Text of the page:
sewer testing

CORVALLIS, Ore. – Oregon State University researchers say wastewater sampling for the novel coronavirus shows the virus is present in every region of Corvallis, with a moderate increase in virus levels over the past month following the low detection levels that took hold in mid-July.

“We are focused on keeping track of COVID-19 infections in the population through time and space, identifying hotspots of cases where public health monitoring should be directed,”  said Taal Levi, associate professor of fisheries and wildlife in the OSU College of Agricultural Sciences.

Wastewater analysis is being used as a COVID-19 monitoring tool in cities around the globe, the researchers say, and it can be paired with individual-based testing to corroborate results and expand monitoring by public health officials.

The findings by Levi and Tiffany Garcia, professor of fisheries and wildlife, align with what sewage researchers in OSU’s TRACE-COVID-19 public health project have discovered and are also in sync with results of TRACE’s door-to-door nasal swab sampling in Corvallis.

Levi and Garcia, with assistance from OSU environmental virologist Rebecca Vega Thurber, have been monitoring Corvallis’ sewer system since early May. People who are infected excrete novel coronavirus RNA in their feces, irrespective of whether they have symptoms.

“We saw a big shift in COVID-19 prevalence in mid-July,” Garcia said. “Early sampling sessions produced noticeably higher SARS-CoV-2 RNA concentrations relative to later in the summer.”

The late-summer decrease in concentrations indicates that COVID guidelines contributed to slowing the spread of COVID-19, she added. “This fall, we are detecting another increase in SARS-CoV-2 concentration, but Corvallis is still relatively safe compared to COVID-19 hotspots in other Oregon cities.”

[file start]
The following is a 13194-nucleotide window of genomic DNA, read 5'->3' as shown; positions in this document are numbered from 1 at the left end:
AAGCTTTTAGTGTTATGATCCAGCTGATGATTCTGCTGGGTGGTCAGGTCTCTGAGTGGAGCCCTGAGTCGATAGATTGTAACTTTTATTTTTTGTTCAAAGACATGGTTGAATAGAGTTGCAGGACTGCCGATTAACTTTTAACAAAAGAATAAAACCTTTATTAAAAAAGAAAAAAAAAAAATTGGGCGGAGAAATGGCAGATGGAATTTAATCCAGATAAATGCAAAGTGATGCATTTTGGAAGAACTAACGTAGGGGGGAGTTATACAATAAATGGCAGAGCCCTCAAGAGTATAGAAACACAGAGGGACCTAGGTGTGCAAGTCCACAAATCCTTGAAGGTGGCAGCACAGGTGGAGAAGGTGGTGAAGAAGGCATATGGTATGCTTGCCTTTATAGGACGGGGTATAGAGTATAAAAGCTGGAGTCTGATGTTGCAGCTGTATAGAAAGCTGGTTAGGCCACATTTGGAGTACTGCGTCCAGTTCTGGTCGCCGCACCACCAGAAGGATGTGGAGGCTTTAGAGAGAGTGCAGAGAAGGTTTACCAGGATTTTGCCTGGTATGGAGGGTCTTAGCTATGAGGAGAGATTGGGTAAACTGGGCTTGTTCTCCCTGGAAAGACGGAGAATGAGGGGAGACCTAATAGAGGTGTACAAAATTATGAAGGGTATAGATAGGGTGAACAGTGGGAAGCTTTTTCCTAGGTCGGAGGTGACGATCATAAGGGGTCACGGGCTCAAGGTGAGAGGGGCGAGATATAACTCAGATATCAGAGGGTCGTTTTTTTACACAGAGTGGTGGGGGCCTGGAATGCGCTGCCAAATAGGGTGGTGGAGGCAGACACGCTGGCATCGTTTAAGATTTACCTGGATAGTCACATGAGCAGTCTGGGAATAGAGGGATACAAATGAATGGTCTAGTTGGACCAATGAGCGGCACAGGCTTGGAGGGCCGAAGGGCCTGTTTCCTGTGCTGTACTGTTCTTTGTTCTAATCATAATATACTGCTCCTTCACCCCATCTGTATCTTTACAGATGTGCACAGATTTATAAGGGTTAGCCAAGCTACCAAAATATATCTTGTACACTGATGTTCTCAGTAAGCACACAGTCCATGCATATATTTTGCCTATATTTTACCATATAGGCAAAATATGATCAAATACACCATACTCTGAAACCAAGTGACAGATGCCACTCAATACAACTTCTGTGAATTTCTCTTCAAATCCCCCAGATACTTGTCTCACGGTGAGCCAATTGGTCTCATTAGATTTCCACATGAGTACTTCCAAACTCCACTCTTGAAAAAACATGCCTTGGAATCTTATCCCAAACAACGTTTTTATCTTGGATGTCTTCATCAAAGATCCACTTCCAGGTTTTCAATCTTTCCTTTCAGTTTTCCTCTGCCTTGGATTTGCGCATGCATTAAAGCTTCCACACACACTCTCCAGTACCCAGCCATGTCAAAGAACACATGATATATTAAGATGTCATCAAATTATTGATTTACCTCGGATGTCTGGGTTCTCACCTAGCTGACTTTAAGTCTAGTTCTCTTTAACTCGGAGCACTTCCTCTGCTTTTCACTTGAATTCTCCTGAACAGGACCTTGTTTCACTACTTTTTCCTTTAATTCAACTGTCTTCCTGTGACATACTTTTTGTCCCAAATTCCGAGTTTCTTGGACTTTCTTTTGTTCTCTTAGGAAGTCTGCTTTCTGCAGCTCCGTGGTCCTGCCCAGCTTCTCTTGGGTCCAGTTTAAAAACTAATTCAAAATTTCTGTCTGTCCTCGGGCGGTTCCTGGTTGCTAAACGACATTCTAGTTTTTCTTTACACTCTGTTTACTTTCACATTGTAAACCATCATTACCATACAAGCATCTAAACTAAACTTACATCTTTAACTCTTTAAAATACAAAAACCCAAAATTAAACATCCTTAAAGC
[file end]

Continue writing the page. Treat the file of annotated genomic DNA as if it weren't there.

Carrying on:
The research team collects wastewater samples over a 24-hour period each week at seven Corvallis locations, organizing the analysis by district (north Corvallis, Southtown, southwest Corvallis and mid-Corvallis), locations of interest (Good Samaritan Regional Medical Center), and composite samples that consist of wastewater drainage from more than one area (lower Corvallis and the wastewater treatment plant). Lower Corvallis is a composite of eight drainage basins in the central and south parts of town, and the wastewater plant sample is a composite of all 19 of Corvallis’ basins.

“Right now, all basins in Corvallis that have been tested have had novel coronavirus detections at some point,” said Tom Hubbard, utilities division manager for the City of Corvallis Public Works Department. “There’s nowhere in Corvallis where you shouldn’t be vigilant.

“The spike in July when we were waiting for COVID-19 restrictions to take hold was the biggest and worst – worse than when students returned to OSU,” he added. “And even though levels are relatively low compared to other areas in Oregon and the United States, we need to stay on guard.”

General OSU

About Oregon State University: As one of only three land, sea, space and sun grant universities in the nation, Oregon State serves Oregon and the world by working on today’s most pressing issues. Our more than 36,000 students come from across the globe, and our programs operate in every Oregon county. Oregon State receives more research funding than all of the state’s comprehensive public universities combined. At our campuses in Corvallis and Bend, marine research center in Newport, OSU Portland Center and award-winning Ecampus, we excel at shaping today’s students into tomorrow’s leaders.

Story By: 

Steve Lundeberg, 541-737-4039
[email protected]

Source: 

Tiffany Garcia, 541-737-2164
[email protected]
Taal Levi, 831-332-7873
[email protected]

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